The ancient Greeks didn’t have gyms or fitness centers, yet they left behind countless images of buff bodies we still see as the ideal physique today. With or without equipment, you can build a muscular body from head to toe — in the privacy of your own home. The key to home workouts that build muscle is using the correct loads and volumes.
Perform exercises slowly and with maximum resistance to get ripped.
Combine Strength and Cardio
To get ripped, you’ll need to build muscle and burn fat – no sense in increasing muscle size if it’s hidden under love handles. This means you’ll need to burn fat with cardio and build muscle with resistance workouts.
Choose Your Equipment
The first step to getting ripped is to decide what exercise equipment you want to use. You’ve got to enjoy whatever workout you decide to purse because you’ll need to work out multiple times per week for weeks and weeks. Look into buying inexpensive dumbbells, kettlebells, resistance bands, a chinup bar, medicine ball, jump rope and an ab wheel.
Create Your Workouts
For muscle building, use biceps curls, triceps extensions, chest flies and presses, arm raises, dumbbell rows and kickbacks, chinups, pullups and dips to work your upper body. Include squats, lunges, calf raises and deadlifts to work your legs. Work your core with crunches that move you side-to-side and forward and back. Planks are another excellent choice. Use your stairs, a jump rope, running in place, jumping jacks, butt kicks, mountain climbers and burpees, along with bodyweight exercises you perform quickly, to create cardio workouts.
Decide on Your Schedule
Create a weekly workout schedule that works your legs, hips, buttocks, core, arms, chest, back and shoulders. Create cardio workouts that help burn calories and promote weight loss to help create muscle definition.
Write a monthly workout schedule that changes your workout every two weeks to prevent muscle adaptation to your exercises and a plateau in your results. This helps prevent adaptation and plateaus, and is the theory behind the P90X “muscle confusion” theory.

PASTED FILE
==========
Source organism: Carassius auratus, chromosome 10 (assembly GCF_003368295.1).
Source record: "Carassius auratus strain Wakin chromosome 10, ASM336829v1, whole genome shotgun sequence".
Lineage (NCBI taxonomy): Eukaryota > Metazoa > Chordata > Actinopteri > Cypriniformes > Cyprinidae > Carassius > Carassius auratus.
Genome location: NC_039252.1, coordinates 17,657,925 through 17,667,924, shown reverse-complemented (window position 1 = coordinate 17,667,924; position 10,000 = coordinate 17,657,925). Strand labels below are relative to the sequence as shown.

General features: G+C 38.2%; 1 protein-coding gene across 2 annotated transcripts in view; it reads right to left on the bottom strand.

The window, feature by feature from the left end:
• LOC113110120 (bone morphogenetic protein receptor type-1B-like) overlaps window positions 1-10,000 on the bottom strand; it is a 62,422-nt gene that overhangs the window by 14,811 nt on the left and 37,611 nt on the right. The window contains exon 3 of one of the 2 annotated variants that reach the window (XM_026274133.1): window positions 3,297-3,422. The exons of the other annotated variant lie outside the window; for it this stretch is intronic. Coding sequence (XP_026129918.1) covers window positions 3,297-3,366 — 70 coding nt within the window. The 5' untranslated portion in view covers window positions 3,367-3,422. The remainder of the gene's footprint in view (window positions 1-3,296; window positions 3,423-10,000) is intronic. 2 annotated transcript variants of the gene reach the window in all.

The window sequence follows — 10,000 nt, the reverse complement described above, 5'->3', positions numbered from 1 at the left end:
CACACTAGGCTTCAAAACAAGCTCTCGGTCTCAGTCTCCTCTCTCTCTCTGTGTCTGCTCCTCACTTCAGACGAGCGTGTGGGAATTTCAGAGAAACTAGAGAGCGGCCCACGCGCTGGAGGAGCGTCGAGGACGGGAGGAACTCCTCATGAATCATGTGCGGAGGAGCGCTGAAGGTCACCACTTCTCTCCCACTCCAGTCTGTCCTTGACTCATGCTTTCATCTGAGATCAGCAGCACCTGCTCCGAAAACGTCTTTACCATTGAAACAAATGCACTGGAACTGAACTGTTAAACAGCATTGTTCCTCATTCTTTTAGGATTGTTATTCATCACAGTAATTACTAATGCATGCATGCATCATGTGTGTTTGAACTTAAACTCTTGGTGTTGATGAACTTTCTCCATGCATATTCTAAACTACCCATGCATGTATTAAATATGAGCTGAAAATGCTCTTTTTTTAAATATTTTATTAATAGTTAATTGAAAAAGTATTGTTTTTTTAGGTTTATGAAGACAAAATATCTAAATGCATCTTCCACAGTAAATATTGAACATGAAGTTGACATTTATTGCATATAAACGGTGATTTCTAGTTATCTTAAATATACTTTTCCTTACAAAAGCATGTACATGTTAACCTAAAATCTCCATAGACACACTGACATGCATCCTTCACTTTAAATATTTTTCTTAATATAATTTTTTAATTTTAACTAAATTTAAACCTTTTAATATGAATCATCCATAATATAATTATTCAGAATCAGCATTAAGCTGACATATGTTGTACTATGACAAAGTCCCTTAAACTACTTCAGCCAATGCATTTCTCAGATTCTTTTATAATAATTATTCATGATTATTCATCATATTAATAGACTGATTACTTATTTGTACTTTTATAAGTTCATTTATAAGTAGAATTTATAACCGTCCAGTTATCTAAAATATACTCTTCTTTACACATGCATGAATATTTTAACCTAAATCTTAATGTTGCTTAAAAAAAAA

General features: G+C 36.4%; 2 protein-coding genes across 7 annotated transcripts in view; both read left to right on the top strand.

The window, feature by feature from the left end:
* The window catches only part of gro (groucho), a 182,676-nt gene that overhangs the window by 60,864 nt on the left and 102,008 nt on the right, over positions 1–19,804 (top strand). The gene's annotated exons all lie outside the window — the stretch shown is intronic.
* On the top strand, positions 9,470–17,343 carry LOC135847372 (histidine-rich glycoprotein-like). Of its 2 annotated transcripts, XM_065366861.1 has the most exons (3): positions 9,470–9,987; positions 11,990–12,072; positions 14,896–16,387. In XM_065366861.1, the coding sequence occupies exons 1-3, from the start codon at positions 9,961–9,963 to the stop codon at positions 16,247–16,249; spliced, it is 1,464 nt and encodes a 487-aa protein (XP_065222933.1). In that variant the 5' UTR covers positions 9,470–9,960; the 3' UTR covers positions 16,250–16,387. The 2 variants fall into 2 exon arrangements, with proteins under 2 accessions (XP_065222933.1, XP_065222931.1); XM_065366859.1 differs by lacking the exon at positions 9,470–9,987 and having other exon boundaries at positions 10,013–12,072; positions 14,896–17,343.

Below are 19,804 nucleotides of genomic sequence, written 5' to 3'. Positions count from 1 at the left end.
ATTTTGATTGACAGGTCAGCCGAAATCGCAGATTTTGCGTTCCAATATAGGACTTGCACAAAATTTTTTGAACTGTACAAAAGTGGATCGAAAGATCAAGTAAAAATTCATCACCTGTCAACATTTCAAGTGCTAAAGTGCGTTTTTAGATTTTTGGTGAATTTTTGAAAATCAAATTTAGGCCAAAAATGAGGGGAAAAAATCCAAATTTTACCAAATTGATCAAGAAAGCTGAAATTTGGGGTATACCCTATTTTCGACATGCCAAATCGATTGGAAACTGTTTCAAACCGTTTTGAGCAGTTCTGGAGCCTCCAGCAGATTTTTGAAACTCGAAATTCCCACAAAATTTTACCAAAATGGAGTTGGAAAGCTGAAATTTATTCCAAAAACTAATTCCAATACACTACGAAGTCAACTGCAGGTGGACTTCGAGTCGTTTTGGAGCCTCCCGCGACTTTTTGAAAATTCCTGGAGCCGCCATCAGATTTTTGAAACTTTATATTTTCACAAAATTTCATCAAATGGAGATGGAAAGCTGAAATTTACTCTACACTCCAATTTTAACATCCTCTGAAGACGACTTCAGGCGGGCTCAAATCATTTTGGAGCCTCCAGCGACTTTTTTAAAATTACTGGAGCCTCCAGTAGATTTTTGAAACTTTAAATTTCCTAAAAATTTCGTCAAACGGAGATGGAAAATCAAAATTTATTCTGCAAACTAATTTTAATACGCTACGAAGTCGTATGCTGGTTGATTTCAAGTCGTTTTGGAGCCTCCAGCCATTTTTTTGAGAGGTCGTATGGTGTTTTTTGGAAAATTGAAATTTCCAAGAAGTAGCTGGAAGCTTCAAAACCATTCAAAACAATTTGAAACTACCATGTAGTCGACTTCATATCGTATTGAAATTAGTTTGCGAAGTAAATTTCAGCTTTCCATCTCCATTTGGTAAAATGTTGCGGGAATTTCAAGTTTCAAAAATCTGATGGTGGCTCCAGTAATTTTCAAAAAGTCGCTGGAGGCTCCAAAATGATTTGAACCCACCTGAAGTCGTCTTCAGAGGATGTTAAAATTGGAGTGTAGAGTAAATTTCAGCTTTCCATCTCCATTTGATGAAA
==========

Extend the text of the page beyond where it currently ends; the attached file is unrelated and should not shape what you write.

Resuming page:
Start Working Out!
Warm up to start each workout. Swing your arms, jog in place, do jumping jacks and butt kicks at a moderate intensity for five minutes.
To build muscle, perform exercises using either high-load, low-rep workouts, or lower-load, higher-rep workouts. To do the first, use the maximum weight you can lift five times without needing a break. Perform three to five sets of each exercise in a row, taking a break of several minutes between each set. To perform lower-load, higher-rep workouts, lift enough weight, or use enough resistance, so you can perform 8 to 12 reps. If you can keep lifting longer than 90 seconds, you’re not using enough resistance.
When performing bodyweight exercises, go slowly to create muscle-building workouts. Perform the exercises to failure before taking a break and repeating. Don’t let gravity drop you down after a pullup, situp or pushup – make your muscles do the work on the way up and down. Pause between uplifts and downlifts.
Perform exercises at 50 percent to 75 percent of your maximum intensity, depending on your starting shape and how long you want to do each exercise, to create cardio workouts. Exercise for two minutes, then recover for three to four minutes.
Cool down with easy arm and leg movements for several minutes at the end of each workout to prevent muscle stiffness and soreness. Stretch after your cooldown to improve flexibility.
Keep Track of Reps and Sets
Write down the number of reps you perform during each set of an exercise to track your progress. Aim to increase the number of reps you perform and the weight you use each week.
Rest at least 24 hours between workouts to allow your muscles to recover and rebuild. Alternate upper- and lower-body workouts.